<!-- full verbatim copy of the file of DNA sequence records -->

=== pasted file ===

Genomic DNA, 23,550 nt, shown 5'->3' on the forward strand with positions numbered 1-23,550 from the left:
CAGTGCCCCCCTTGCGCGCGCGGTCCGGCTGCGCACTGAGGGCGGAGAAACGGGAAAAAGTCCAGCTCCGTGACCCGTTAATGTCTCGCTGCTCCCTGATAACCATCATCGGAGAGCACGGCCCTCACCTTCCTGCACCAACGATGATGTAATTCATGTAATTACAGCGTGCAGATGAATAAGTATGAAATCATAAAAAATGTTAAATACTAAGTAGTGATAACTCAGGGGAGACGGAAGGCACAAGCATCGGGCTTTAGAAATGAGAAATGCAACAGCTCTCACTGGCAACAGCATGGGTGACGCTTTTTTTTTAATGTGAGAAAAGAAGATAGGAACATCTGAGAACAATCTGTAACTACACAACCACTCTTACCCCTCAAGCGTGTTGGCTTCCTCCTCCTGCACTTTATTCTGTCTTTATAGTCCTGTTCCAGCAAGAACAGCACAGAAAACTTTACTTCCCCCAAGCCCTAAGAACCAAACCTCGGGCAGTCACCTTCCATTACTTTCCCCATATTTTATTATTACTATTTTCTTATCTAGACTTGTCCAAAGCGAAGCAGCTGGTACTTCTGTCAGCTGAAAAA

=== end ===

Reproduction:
Genomic DNA, 23,550 nt, shown 5'->3' on the forward strand with positions numbered 1-23,550 from the left:
CAGTGCCCCCCTTGCGCGCGCGGTCCGGCTGCGCACTGAGGGCGGAGAAACGGGAAAAAGTCCAGCTCCGTGACCCGTTAATGTCTCGCTGCTCCCTGATAACCATCATCGGAGAGCACGGCCCTCACCTTCCTGCACCAACGATGATGTAATTCATGTAATTACAGCGTGCAGATGAATAAGTATGAAATCATAAAAAATGTTAAATACTAAGTAGTGATAACTCAGGGGAGACGGAAGGCACAAGCATCGGGCTTTAGAAATGAGAAATGCAACAGCTCTCACTGGCAACAGCATGGGTGACGCTTTTTTTTTAATGTGAGAAAAGAAGATAGGAACATCTGAGAACAATCTGTAACTACACAACCACTCTTACCCCTCAAGCGTGTTGGCTTCCTCCTCCTGCACTTTATTCTGTCTTTATAGTCCTGTTCCAGCAAGAACAGCACAGAAAACTTTACTTCCCCCAAGCCCTAAGAACCAAACCTCGGGCAGTCACCTTCCATTACTTTCCCCATATTTTATTATTACTATTTTCTTATCTAGACTTGTCCAAAGCGAAGCAGCTGGTACTTCTGTCAGCTGAAAAA